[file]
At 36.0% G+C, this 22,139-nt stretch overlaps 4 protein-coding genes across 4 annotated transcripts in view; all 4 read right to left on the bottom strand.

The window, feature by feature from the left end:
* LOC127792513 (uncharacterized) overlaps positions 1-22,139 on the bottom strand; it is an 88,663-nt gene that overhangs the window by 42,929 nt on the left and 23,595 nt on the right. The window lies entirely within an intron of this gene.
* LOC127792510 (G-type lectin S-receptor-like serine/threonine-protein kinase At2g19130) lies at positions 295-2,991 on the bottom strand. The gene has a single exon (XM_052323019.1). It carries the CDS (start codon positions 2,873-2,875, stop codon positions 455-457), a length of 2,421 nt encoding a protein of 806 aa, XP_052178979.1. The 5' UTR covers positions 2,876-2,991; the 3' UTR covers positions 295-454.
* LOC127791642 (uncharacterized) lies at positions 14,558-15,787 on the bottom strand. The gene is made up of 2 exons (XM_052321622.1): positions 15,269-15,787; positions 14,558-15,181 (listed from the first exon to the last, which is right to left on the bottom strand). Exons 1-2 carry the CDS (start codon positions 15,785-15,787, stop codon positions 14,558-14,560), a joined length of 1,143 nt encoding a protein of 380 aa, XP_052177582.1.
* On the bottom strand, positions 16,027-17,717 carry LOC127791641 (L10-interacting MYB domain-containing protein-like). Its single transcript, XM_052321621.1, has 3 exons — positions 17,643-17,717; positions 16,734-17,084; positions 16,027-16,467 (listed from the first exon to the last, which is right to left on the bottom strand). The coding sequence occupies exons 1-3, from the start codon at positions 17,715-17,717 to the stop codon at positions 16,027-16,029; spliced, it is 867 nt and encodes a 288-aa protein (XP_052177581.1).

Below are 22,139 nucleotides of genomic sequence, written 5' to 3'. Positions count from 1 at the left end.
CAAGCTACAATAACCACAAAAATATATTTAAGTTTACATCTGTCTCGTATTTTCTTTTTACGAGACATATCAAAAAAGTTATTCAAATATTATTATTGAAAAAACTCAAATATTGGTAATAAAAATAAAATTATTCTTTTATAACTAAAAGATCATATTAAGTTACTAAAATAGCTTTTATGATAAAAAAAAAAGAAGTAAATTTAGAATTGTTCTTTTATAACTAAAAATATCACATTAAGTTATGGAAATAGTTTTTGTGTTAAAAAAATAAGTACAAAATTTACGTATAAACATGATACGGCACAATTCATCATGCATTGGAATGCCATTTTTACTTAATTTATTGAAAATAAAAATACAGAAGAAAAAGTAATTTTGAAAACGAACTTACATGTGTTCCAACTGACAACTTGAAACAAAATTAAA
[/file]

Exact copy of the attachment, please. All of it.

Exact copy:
At 36.0% G+C, this 22,139-nt stretch overlaps 4 protein-coding genes across 4 annotated transcripts in view; all 4 read right to left on the bottom strand.

The window, feature by feature from the left end:
* LOC127792513 (uncharacterized) overlaps positions 1-22,139 on the bottom strand; it is an 88,663-nt gene that overhangs the window by 42,929 nt on the left and 23,595 nt on the right. The window lies entirely within an intron of this gene.
* LOC127792510 (G-type lectin S-receptor-like serine/threonine-protein kinase At2g19130) lies at positions 295-2,991 on the bottom strand. The gene has a single exon (XM_052323019.1). It carries the CDS (start codon positions 2,873-2,875, stop codon positions 455-457), a length of 2,421 nt encoding a protein of 806 aa, XP_052178979.1. The 5' UTR covers positions 2,876-2,991; the 3' UTR covers positions 295-454.
* LOC127791642 (uncharacterized) lies at positions 14,558-15,787 on the bottom strand. The gene is made up of 2 exons (XM_052321622.1): positions 15,269-15,787; positions 14,558-15,181 (listed from the first exon to the last, which is right to left on the bottom strand). Exons 1-2 carry the CDS (start codon positions 15,785-15,787, stop codon positions 14,558-14,560), a joined length of 1,143 nt encoding a protein of 380 aa, XP_052177582.1.
* On the bottom strand, positions 16,027-17,717 carry LOC127791641 (L10-interacting MYB domain-containing protein-like). Its single transcript, XM_052321621.1, has 3 exons — positions 17,643-17,717; positions 16,734-17,084; positions 16,027-16,467 (listed from the first exon to the last, which is right to left on the bottom strand). The coding sequence occupies exons 1-3, from the start codon at positions 17,715-17,717 to the stop codon at positions 16,027-16,029; spliced, it is 867 nt and encodes a 288-aa protein (XP_052177581.1).

Below are 22,139 nucleotides of genomic sequence, written 5' to 3'. Positions count from 1 at the left end.
CAAGCTACAATAACCACAAAAATATATTTAAGTTTACATCTGTCTCGTATTTTCTTTTTACGAGACATATCAAAAAAGTTATTCAAATATTATTATTGAAAAAACTCAAATATTGGTAATAAAAATAAAATTATTCTTTTATAACTAAAAGATCATATTAAGTTACTAAAATAGCTTTTATGATAAAAAAAAAAGAAGTAAATTTAGAATTGTTCTTTTATAACTAAAAATATCACATTAAGTTATGGAAATAGTTTTTGTGTTAAAAAAATAAGTACAAAATTTACGTATAAACATGATACGGCACAATTCATCATGCATTGGAATGCCATTTTTACTTAATTTATTGAAAATAAAAATACAGAAGAAAAAGTAATTTTGAAAACGAACTTACATGTGTTCCAACTGACAACTTGAAACAAAATTAAA